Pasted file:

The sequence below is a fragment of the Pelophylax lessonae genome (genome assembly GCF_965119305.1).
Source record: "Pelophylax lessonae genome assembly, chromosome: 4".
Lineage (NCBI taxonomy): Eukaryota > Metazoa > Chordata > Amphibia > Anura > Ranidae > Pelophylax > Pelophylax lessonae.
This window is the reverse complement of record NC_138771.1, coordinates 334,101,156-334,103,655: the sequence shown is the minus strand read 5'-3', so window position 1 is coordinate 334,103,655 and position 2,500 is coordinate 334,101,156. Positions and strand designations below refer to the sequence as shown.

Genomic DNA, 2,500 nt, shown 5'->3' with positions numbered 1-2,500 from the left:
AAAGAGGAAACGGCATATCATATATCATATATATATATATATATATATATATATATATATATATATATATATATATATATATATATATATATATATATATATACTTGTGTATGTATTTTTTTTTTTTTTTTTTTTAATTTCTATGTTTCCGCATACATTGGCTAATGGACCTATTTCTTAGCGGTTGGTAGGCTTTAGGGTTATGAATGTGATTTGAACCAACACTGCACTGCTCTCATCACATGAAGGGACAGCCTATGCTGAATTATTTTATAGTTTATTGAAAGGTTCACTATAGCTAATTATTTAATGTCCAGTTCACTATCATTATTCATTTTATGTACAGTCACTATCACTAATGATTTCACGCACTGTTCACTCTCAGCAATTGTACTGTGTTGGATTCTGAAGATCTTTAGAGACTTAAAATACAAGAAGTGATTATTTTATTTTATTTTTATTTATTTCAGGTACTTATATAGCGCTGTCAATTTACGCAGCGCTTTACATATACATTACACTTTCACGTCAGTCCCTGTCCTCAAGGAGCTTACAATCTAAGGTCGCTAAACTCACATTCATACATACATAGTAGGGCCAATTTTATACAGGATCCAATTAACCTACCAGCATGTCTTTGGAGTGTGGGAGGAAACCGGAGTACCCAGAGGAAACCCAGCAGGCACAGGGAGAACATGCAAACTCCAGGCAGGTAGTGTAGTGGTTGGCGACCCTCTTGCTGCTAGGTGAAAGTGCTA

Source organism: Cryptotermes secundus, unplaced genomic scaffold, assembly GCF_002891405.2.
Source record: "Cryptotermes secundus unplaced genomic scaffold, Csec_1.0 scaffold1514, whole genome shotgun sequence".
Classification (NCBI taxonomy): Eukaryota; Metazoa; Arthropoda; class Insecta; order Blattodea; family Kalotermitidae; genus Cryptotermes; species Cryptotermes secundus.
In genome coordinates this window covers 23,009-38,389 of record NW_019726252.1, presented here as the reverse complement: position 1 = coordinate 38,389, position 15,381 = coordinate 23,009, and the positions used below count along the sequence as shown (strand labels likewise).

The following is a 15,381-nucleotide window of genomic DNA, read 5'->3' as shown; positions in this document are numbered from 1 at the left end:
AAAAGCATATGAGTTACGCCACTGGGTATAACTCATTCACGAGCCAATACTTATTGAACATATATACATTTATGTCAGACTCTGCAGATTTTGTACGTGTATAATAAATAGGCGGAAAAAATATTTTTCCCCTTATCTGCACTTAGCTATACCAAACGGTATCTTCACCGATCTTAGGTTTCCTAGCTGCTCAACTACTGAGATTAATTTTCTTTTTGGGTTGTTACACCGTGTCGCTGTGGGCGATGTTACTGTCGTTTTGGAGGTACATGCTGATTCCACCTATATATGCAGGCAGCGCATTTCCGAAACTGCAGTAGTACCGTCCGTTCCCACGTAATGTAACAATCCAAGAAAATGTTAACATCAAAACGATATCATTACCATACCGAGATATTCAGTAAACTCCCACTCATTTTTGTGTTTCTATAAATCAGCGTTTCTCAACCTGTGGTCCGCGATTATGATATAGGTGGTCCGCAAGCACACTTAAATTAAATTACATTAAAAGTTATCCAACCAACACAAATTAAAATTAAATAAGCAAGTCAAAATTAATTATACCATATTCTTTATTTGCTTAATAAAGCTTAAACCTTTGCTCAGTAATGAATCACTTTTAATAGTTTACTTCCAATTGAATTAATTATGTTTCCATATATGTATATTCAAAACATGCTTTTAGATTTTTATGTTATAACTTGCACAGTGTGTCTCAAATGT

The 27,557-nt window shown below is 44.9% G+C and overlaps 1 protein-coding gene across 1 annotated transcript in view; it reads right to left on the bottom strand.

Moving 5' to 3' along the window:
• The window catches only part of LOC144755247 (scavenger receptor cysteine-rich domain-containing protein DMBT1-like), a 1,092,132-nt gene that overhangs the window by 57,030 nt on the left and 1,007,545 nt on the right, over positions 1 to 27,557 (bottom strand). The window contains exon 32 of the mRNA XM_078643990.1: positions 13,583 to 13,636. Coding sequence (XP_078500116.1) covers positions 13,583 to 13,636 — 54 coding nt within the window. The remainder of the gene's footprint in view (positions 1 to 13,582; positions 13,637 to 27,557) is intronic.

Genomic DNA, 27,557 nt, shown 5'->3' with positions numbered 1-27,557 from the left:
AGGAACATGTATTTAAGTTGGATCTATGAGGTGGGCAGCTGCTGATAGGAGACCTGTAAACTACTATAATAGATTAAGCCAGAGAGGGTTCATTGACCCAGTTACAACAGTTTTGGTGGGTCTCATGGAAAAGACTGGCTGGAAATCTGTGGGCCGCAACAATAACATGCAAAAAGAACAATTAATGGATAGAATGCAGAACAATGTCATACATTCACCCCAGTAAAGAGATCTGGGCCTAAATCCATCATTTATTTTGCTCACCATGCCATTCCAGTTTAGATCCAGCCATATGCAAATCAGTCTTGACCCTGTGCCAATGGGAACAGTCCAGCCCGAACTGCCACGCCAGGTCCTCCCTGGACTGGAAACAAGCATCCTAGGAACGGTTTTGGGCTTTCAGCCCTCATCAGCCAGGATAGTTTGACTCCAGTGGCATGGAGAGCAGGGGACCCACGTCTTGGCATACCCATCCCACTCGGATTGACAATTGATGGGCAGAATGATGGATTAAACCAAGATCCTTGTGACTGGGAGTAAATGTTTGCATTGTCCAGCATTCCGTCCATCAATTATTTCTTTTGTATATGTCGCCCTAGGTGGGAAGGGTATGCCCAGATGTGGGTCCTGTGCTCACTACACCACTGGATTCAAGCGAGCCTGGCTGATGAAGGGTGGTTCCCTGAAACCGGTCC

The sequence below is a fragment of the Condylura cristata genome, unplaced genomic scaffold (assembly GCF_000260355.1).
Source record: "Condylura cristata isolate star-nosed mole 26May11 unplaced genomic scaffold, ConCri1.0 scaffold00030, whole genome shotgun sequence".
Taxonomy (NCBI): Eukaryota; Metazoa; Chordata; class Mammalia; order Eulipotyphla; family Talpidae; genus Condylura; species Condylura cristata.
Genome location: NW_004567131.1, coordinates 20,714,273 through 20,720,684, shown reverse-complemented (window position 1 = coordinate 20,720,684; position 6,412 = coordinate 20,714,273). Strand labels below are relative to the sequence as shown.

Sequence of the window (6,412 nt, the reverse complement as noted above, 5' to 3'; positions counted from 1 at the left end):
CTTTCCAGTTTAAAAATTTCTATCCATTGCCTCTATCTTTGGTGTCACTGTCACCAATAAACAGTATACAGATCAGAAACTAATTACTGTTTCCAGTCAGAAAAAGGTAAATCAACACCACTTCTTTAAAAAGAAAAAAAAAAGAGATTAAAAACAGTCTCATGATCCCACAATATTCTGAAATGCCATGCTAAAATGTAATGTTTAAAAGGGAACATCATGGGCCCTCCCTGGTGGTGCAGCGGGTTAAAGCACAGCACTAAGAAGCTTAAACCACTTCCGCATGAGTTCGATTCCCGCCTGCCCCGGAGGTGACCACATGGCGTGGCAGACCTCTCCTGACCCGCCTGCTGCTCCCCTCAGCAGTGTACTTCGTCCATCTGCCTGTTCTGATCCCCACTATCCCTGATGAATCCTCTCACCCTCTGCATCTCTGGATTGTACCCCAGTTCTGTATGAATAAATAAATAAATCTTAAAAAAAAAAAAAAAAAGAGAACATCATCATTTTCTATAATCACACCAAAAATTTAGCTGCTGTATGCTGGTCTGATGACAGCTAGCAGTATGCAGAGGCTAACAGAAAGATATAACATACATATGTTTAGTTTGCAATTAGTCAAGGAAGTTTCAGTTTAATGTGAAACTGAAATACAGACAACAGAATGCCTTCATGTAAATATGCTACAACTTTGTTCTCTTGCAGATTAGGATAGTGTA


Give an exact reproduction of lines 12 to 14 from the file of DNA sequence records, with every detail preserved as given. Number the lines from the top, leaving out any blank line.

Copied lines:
AAAAGCATATGAGTTACGCCACTGGGTATAACTCATTCACGAGCCAATACTTATTGAACATATATACATTTATGTCAGACTCTGCAGATTTTGTACGTGTATAATAAATAGGCGGAAAAAATATTTTTCCCCTTATCTGCACTTAGCTATACCAAACGGTATCTTCACCGATCTTAGGTTTCCTAGCTGCTCAACTACTGAGATTAATTTTCTTTTTGGGTTGTTACACCGTGTCGCTGTGGGCGATGTTACTGTCGTTTTGGAGGTACATGCTGATTCCACCTATATATGCAGGCAGCGCATTTCCGAAACTGCAGTAGTACCGTCCGTTCCCACGTAATGTAACAATCCAAGAAAATGTTAACATCAAAACGATATCATTACCATACCGAGATATTCAGTAAACTCCCACTCATTTTTGTGTTTCTATAAATCAGCGTTTCTCAACCTGTGGTCCGCGATTATGATATAGGTGGTCCGCAAGCACACTTAAATTAAATTACATTAAAAGTTATCCAACCAACACAAATTAAAATTAAATAAGCAAGTCAAAATTAATTATACCATATTCTTTATTTGCTTAATAAAGCTTAAACCTTTGCTCAGTAATGAATCACTTTTAATAGTTTACTTCCAATTGAATTAATTATGTTTCCATATATGTATATTCAAAACATGCTTTTAGATTTTTATGTTATAACTTGCACAGTGTGTCTCAAATGT

The 27,557-nt window shown below is 44.9% G+C and overlaps 1 protein-coding gene across 1 annotated transcript in view; it reads right to left on the bottom strand.

Moving 5' to 3' along the window: